TSX proposes amendments to listing rules: websites and security-based compensation

The Toronto Stock Exchange has published for comment proposed amendments to the TSX Company Manual (the Proposed Amendments). The Proposed Amendments, if enacted, would:

  • require an issuer to maintain a public website and post prescribed documents on the site; and
  • amend the disclosure requirements for security-based compensation arrangements by, among other things,
    introducing a simplified user-friendly disclosure form.

Written comments on the Proposed Amendments will be accepted until June 27, 2016.


Publicly accessible website

Requiring a TSX-listed issuer to maintain its own website will bring the TSX in line with certain other exchanges,
including NYSE and AIM. The TSX Venture Exchange does not have issuer website requirements. The TSX is
concerned that market participants may encounter difficulty locating documents on SEDAR (the Canadian Securities Administrators’ public depository for continuous disclosure documents) as issuers do not necessarily use the same filing practices. The Proposed Amendments will require TSX-listed issuers to post current copies of the following documents on their website:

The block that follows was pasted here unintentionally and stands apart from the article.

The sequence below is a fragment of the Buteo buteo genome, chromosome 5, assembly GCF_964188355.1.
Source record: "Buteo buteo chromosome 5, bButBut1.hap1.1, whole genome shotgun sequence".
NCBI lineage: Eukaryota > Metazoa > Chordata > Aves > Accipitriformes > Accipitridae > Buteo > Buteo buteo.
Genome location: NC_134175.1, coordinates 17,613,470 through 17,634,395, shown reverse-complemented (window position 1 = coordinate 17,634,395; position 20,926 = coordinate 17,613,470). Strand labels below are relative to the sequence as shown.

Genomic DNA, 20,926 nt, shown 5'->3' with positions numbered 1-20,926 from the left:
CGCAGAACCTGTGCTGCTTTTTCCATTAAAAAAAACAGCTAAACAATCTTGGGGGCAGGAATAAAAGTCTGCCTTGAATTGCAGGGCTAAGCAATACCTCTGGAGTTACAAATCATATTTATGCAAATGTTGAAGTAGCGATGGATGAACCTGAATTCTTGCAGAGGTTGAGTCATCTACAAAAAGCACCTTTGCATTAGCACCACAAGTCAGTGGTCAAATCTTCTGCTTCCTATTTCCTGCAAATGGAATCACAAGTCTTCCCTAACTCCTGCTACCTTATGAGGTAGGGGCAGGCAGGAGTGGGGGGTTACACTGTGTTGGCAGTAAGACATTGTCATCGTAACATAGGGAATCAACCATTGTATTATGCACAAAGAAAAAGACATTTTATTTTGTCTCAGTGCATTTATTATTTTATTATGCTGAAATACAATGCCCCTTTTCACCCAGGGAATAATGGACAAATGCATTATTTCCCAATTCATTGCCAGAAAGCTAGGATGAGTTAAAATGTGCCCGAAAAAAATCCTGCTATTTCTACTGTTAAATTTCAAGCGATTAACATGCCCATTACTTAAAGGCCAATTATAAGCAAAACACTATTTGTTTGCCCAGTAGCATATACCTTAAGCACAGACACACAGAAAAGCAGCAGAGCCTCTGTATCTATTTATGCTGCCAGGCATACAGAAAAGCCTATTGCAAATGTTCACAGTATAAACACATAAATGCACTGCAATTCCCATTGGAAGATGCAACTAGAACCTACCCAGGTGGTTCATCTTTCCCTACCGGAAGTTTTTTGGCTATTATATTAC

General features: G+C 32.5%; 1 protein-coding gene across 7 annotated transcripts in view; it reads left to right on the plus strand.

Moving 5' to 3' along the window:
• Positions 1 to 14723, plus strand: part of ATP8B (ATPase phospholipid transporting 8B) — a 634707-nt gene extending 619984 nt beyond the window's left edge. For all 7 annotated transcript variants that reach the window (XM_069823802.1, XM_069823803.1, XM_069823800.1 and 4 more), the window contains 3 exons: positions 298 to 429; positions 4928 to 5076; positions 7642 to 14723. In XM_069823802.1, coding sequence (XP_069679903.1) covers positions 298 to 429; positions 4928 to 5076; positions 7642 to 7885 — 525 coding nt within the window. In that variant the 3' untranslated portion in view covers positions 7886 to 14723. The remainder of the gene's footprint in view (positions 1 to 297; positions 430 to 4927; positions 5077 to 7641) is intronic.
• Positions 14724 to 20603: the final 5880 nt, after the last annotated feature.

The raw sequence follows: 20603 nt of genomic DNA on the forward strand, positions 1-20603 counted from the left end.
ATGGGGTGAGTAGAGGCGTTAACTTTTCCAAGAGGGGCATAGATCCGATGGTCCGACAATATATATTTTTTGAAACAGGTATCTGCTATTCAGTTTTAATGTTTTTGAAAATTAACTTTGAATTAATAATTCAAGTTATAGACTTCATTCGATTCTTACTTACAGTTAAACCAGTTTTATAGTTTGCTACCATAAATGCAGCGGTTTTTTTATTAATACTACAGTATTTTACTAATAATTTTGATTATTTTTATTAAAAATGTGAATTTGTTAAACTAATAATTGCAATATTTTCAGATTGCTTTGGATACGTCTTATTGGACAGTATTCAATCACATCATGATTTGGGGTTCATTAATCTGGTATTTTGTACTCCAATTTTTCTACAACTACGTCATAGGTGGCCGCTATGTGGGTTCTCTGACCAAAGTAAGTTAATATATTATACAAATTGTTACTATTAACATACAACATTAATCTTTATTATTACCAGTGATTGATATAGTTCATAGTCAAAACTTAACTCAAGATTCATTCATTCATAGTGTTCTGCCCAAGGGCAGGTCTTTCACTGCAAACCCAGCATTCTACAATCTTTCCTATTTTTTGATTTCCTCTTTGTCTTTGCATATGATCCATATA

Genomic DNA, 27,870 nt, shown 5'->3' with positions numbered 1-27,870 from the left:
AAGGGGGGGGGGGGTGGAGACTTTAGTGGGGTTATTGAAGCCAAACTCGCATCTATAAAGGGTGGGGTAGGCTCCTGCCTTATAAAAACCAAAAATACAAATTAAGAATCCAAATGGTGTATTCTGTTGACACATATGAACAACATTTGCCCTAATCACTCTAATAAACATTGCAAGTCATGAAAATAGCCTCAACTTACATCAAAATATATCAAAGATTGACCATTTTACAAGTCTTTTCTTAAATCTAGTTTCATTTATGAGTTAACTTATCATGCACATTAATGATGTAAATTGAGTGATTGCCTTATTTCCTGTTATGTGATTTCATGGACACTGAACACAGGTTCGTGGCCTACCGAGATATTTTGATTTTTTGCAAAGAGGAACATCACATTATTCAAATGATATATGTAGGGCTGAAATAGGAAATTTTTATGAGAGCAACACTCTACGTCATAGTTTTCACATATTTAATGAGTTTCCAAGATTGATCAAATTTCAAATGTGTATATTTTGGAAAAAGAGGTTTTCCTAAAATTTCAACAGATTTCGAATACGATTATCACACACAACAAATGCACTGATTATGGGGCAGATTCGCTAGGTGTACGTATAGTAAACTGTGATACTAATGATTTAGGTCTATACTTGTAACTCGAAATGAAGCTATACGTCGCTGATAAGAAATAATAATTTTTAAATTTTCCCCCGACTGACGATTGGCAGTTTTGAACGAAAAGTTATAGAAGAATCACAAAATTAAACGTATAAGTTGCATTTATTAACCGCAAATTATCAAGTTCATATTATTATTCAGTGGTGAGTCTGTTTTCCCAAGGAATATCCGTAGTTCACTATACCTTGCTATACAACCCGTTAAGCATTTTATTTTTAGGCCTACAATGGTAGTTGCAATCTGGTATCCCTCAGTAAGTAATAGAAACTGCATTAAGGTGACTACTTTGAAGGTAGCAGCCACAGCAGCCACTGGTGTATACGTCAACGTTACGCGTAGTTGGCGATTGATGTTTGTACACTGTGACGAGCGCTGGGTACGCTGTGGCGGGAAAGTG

• constating documents, including articles, trust indentures, partnership agreements, by-laws and other similar documents;
  • corporate policies that impact shareholders’ meetings and voting, including advance notice by-laws or policies and majority voting policies;
  • security holder rights plans (poison pills);
  • security-based compensation arrangements; and
  • corporate governance documents, including board mandates, committee charters, business codes of conduct, position descriptions and anti-corruption, environmental, social and whistle-blowing policies.

Some but not all of these documents are required to be filed on SEDAR. The TSX is soliciting comments on the
appropriateness of the website requirements. Specifically, the TSX is soliciting feedback on whether additional